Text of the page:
Immediate action essential for Southern Resident killer whales

Raincoast has released a video to inform and encourage public comments on the killer whale action plan

For Release:  July 21, 2016

Sidney, British Columbia:  From commercial and recreational fisheries closures on Chinook salmon to whale viewing regulations and enforcement, Raincoast scientists are calling for meaningful recovery actions for the Southern Resident killer whale population with the launch of a new video.  Following the June publication of the federal government’s long awaited Killer Whale Action Plan, conservation biologists assert Southern Residents can only survive with strong protection measures and immediate action.

Population Viability Analysis completed by Raincoast shows that Southern Resident survival requires more Chinook salmon, and less noise and disturbance from vessels. “Low abundance of Chinook (Spring) salmon corresponds to killer whales not getting enough to eat, their survival and birth rates dropping, and mortality increasing. More Chinook for whales will require closing commercial and recreational Chinook fisheries, and allowing these depleted salmon runs to rebuild”, said Misty MacDuffee, a Raincoast biologist.

In addition to their diminishing food supply, vessel noise and disturbance make it hard for killer whales to successfully hunt, feed and communicate. “Until a Cumulative Effects Assessment is undertaken, and a noise budget completed, no expansions in Salish Sea shipping (ergo, increased noise) can be approved”, states MacDuffee.  “In addition, Southern Resident killer whales are within 400m of a vessel most of the time during daylight hours from May to September.  Reducing boat disturbance requires regulations that increase the approach distance from 100m to 200m, matching US regulations” she concluded. Other disturbance initiatives, like limiting boat numbers, and/or constraining the viewing times and/or the days when boats follow whales, must also be considered. Such regulations also require enforcement.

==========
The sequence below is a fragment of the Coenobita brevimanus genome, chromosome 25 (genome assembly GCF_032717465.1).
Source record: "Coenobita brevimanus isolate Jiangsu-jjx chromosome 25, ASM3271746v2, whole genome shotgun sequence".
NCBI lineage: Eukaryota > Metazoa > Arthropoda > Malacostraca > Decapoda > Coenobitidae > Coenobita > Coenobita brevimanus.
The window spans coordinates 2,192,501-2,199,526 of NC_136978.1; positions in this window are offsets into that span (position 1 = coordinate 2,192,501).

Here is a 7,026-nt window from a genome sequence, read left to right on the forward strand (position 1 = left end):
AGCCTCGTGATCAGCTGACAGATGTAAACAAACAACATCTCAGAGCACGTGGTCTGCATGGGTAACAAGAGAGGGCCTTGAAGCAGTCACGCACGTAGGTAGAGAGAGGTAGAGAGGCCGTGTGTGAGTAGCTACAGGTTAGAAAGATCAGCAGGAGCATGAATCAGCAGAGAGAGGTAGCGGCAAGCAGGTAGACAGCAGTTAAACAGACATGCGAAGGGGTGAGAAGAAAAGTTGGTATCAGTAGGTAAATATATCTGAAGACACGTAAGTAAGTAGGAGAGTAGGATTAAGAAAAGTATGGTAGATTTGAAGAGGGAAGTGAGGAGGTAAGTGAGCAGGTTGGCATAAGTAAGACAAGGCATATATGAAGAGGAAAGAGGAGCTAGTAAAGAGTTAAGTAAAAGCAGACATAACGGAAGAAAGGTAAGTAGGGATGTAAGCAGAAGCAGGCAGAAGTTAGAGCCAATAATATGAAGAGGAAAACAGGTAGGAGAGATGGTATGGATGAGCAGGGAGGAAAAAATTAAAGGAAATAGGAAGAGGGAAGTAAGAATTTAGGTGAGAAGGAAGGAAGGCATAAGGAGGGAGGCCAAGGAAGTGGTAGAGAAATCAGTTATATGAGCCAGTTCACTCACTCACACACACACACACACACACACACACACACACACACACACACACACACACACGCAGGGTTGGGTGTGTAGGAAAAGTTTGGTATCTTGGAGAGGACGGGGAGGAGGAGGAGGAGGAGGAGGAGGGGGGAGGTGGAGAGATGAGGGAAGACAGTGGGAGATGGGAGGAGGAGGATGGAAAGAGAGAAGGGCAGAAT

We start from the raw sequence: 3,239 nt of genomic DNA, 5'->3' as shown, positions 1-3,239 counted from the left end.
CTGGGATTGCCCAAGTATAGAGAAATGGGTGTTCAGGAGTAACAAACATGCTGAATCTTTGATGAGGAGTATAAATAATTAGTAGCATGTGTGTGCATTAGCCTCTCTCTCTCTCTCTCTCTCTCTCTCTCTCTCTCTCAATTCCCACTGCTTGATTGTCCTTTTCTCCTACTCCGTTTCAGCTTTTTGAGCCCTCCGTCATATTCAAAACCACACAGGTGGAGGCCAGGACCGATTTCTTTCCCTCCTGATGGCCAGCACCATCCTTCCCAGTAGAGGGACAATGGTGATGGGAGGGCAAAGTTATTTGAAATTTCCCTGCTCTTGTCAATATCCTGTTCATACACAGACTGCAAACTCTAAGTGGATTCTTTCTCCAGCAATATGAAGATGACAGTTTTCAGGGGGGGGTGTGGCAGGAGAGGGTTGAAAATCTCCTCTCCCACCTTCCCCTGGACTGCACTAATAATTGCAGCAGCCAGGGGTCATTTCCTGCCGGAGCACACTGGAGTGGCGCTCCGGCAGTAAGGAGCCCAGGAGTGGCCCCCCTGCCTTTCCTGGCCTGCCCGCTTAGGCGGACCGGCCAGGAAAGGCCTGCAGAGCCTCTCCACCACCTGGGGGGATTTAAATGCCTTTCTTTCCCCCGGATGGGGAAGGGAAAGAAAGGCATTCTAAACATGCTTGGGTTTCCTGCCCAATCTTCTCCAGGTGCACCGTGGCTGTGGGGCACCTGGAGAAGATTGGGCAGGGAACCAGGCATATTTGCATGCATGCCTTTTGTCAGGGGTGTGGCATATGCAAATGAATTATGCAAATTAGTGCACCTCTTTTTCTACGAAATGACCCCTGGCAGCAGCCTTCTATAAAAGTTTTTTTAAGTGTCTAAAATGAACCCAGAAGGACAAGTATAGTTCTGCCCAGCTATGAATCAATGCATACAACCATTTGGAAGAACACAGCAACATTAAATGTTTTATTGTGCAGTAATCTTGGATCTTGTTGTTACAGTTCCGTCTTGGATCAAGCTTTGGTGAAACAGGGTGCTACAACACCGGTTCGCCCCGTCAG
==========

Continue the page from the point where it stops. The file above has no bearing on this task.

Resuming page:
Raincoast’s Sr. Scientist, Dr. Paul Paquet added, “This unique population of killer whales has struggled for the last 14 years while recovery actions have been delayed.  In addition to addressing prey shortages and vessel disturbance, there is a clear need for longer-term action on marine pollutants, commitments to marine protected areas, amendments to the marine mammal regulations, identification of Salish Sea killer whale sanctuaries, and reduction of ship noise.”


Four minute video available here:


Press contacts:

Misty MacDuffee, biologist, Raincoast Conservation Foundation

250-818- 2136


Dr. Paul Paquet, Senior Scientist, Raincoast Conservation Foundation



Ross Dixon, Policy and Program Manager, Raincoast Conservation Foundation


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